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Food Pyramid and Hollywood Diets

By: Leigh Sexton - Updated: 20 Sep 2012 | comments*Discuss
 
Hollywood Diets Diet Raw Food Diet Diet

Film stars, singers and actors all have to keep themselves in superlatively good shape with a blend of diet, exercise and (increasingly) surgery. But how do their unusual diets measure up to the Food Pyramid in terms of long term health, balancing weight loss and nutrition and consuming the right combinations of foodstuffs?

The Atkins

The Atkins Diet became an absolute craze around ten years ago in Hollywood and the revised version of this no carbohydrate/high protein food regime is followed by some the current crop of top actresses such as Jennifer Aniston and Renee Zellweger.

Theory and Practice

The underlying principle behind the Atkins Diet is that restricting carbohydrate intake means the body utilises stored fat as its main energy supply, burning up stored calories and giving rapid and dramatic weight loss. The appeal of the diet plummeted when medical authorities warned about the long term consequences of heart disease resulting from high-cholesterol eating but the new improved version does offer more foods including ‘healthy’ carbs like wholegrain bread, rice and pasta and fresh fruit and less fat-rich protein such as grilled chicken, lean meats and oily fish.

How it Stacks Up

It’s notable that the curvier of the Hollywood stars, such as Jen and Renee, are said to be fans of the new ‘Atkins light’ diet as they are also said to be the ladies who have to lose most, most rapidly, for film roles. As a short term diet, the new Atkins is pretty healthy but in the long term, say more than three months, the risks of not consuming enough complex carbs still do start to rise, and as a life-time diet, the Atkins isn’t ever going to be at the top of the ‘wise eating’ list.

The Baby Food Diet

Supposedly chosen by Reese Witherspoon and Marcia Cross, this involves eating a jar of baby food instead of a meal, twice a day, and then having a healthy dinner.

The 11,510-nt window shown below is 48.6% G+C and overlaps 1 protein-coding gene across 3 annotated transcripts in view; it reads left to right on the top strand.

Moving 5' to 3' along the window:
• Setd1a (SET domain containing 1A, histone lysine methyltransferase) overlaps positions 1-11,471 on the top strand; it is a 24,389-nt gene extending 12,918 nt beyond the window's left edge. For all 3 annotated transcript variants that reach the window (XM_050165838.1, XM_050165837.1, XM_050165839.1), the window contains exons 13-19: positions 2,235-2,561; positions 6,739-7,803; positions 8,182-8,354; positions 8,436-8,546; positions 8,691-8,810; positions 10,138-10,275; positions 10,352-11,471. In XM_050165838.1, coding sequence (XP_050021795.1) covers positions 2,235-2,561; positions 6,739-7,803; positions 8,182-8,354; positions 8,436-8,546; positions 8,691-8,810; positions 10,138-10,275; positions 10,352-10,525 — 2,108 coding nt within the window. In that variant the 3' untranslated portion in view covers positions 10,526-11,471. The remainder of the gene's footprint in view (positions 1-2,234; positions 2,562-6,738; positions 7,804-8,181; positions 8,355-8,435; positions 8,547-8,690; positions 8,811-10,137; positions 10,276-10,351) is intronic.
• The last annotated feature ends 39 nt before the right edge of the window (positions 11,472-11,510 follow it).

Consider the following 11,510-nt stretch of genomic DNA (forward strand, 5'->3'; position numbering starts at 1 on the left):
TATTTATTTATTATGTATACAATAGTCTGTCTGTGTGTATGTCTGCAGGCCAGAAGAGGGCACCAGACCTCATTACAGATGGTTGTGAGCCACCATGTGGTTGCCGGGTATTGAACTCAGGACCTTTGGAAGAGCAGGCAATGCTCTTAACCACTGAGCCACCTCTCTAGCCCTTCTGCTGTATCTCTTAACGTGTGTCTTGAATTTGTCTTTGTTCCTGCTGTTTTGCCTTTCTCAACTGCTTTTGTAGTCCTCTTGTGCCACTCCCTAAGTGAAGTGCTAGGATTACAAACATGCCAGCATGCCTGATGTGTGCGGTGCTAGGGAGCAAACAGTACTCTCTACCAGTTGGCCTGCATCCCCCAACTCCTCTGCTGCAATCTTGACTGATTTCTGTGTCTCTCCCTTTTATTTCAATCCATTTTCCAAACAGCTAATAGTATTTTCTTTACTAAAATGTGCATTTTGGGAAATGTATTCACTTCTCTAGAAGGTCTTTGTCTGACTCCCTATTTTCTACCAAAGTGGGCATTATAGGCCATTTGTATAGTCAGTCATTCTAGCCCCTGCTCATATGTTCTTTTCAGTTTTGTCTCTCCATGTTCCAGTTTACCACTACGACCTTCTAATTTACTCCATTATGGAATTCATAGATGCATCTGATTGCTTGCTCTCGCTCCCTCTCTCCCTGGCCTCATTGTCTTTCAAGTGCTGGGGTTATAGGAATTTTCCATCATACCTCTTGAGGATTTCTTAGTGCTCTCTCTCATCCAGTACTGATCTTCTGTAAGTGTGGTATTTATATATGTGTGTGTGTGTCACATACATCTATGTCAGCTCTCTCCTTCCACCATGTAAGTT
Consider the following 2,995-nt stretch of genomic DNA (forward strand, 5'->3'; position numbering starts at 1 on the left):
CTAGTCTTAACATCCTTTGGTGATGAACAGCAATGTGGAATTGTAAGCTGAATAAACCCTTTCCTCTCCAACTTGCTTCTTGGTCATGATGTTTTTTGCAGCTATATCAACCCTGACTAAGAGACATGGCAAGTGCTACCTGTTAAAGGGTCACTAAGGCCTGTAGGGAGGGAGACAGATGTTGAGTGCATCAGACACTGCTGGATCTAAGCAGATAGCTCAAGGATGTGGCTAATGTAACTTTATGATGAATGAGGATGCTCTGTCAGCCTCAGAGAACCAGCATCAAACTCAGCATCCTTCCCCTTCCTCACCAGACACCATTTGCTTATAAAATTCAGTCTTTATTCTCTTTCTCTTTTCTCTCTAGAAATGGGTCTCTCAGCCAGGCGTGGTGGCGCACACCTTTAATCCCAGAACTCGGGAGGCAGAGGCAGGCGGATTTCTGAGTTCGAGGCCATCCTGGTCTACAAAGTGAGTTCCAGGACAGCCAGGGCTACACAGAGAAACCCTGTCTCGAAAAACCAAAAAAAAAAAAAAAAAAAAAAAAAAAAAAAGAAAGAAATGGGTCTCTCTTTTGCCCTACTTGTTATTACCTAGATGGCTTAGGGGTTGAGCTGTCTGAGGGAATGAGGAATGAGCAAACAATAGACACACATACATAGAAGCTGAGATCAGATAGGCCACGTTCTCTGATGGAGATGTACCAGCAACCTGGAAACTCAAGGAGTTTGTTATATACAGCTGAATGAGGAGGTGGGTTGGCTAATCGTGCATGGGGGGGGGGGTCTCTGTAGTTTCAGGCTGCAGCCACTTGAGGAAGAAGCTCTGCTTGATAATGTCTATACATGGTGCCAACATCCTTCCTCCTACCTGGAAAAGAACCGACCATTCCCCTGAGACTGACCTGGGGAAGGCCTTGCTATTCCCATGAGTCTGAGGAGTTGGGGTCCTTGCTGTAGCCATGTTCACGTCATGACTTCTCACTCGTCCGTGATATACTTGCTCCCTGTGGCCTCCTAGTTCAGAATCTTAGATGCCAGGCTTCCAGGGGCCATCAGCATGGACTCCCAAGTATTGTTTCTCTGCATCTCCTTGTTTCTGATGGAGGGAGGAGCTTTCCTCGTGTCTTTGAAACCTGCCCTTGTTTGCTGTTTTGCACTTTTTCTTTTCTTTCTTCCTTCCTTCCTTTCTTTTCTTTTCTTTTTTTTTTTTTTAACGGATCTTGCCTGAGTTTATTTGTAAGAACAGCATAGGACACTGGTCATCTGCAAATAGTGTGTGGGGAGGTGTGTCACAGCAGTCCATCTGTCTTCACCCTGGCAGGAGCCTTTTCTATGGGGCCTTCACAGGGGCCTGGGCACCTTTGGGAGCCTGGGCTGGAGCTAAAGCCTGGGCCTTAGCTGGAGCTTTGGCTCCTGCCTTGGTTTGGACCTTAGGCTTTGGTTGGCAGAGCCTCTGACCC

Theory and Practice

The pureed food (the 125 gram jar size) contains around between 80 and 100 calories so it really does involved a dramatic calorie cut. The dinner is supposed to be a usual size portion of healthy food, i.e. grilled meat and salad or a pasta with a tomato rather than a cream sauce or a low fat curry and rice.

It’s said that certain film stars choose this form of diet to get down to a required weight for specific roles in a hurry.

How it Stacks Up

Apart from being revolting, this is an appalling way to treat the body – removing fibre from the diet in this way is likely to lead to constipation in a very short space of time and drastic calorie cutting often leads to skin stretching and drooping which is not attractive. In the long term this diet would result in malnutrition and it really can’t be recommended on any grounds.

Raw Food Diet

The devotees of this system include Uma Thurman, Demi Moore and Donna Karan, so it has a top pedigree.

Theory and Practice

The raw food diet ideally contains mainly raw vegetables and fruit and a small amount of raw meat, fish and dairy products. Pork is banned. The theory is that raw food is both more natural and better for us because our bodies evolved to eat raw food and because it contains enzymes which boost energy levels and which are destroyed by the heat of cooking. A large part of the theory is that the energy required to consume raw vegetables is higher so people lose weight and build muscles through chewing and digesting raw food.

How it Stacks Up

Surprisingly well. A raw food diet is naturally almost entirely vegetarian with a small amount of raw fish such as sushi, and raw meat such as tartare and carpaccio and raw (unpasteurised) cheese and yoghurt. These latter items can increase your risk of food poisoning so it’s important to be aware of the risks. The diet does cut out beans and pulses as they are not usually safe to eat raw, once they have been dried, but overall the diet is very healthy, although you have to take great care to keep your protein levels high.What makes it less appealing is the time needed to prepare the foods – as you have to chop, grate, peel, sprout, juice and soak your foods to make them edible, it’s quite a complex system that involves a lot of kitchen time.

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